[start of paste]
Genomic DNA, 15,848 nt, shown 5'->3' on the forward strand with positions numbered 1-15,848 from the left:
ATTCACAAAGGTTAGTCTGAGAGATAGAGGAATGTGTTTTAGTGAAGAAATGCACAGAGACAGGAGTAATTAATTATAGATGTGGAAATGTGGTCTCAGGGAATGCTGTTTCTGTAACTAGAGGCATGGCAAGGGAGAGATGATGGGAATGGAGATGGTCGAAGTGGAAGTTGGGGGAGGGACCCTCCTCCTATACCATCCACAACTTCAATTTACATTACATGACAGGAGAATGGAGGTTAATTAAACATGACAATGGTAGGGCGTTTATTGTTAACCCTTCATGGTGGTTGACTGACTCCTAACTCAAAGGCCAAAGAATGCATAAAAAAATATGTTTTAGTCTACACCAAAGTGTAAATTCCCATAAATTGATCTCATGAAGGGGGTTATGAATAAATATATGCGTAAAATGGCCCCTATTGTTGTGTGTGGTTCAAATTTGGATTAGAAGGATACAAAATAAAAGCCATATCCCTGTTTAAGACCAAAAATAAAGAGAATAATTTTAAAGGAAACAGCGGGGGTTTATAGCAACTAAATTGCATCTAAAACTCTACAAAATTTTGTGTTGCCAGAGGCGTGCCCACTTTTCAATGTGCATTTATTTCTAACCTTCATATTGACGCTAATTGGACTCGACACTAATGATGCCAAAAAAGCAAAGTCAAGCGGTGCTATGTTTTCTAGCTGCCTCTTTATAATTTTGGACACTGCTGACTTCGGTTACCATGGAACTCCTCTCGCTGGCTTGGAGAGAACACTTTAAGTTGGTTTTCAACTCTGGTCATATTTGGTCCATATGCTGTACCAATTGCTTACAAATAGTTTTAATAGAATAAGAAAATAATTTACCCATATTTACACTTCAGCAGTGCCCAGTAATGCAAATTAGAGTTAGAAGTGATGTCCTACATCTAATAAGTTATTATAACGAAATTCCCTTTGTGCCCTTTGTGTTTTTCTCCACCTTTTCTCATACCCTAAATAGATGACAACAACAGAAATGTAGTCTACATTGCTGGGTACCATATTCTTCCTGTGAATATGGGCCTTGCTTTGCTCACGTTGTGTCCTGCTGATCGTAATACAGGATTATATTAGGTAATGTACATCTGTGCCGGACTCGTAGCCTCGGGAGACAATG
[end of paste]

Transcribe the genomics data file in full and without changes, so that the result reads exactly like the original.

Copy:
Genomic DNA, 15,848 nt, shown 5'->3' on the forward strand with positions numbered 1-15,848 from the left:
ATTCACAAAGGTTAGTCTGAGAGATAGAGGAATGTGTTTTAGTGAAGAAATGCACAGAGACAGGAGTAATTAATTATAGATGTGGAAATGTGGTCTCAGGGAATGCTGTTTCTGTAACTAGAGGCATGGCAAGGGAGAGATGATGGGAATGGAGATGGTCGAAGTGGAAGTTGGGGGAGGGACCCTCCTCCTATACCATCCACAACTTCAATTTACATTACATGACAGGAGAATGGAGGTTAATTAAACATGACAATGGTAGGGCGTTTATTGTTAACCCTTCATGGTGGTTGACTGACTCCTAACTCAAAGGCCAAAGAATGCATAAAAAAATATGTTTTAGTCTACACCAAAGTGTAAATTCCCATAAATTGATCTCATGAAGGGGGTTATGAATAAATATATGCGTAAAATGGCCCCTATTGTTGTGTGTGGTTCAAATTTGGATTAGAAGGATACAAAATAAAAGCCATATCCCTGTTTAAGACCAAAAATAAAGAGAATAATTTTAAAGGAAACAGCGGGGGTTTATAGCAACTAAATTGCATCTAAAACTCTACAAAATTTTGTGTTGCCAGAGGCGTGCCCACTTTTCAATGTGCATTTATTTCTAACCTTCATATTGACGCTAATTGGACTCGACACTAATGATGCCAAAAAAGCAAAGTCAAGCGGTGCTATGTTTTCTAGCTGCCTCTTTATAATTTTGGACACTGCTGACTTCGGTTACCATGGAACTCCTCTCGCTGGCTTGGAGAGAACACTTTAAGTTGGTTTTCAACTCTGGTCATATTTGGTCCATATGCTGTACCAATTGCTTACAAATAGTTTTAATAGAATAAGAAAATAATTTACCCATATTTACACTTCAGCAGTGCCCAGTAATGCAAATTAGAGTTAGAAGTGATGTCCTACATCTAATAAGTTATTATAACGAAATTCCCTTTGTGCCCTTTGTGTTTTTCTCCACCTTTTCTCATACCCTAAATAGATGACAACAACAGAAATGTAGTCTACATTGCTGGGTACCATATTCTTCCTGTGAATATGGGCCTTGCTTTGCTCACGTTGTGTCCTGCTGATCGTAATACAGGATTATATTAGGTAATGTACATCTGTGCCGGACTCGTAGCCTCGGGAGACAATG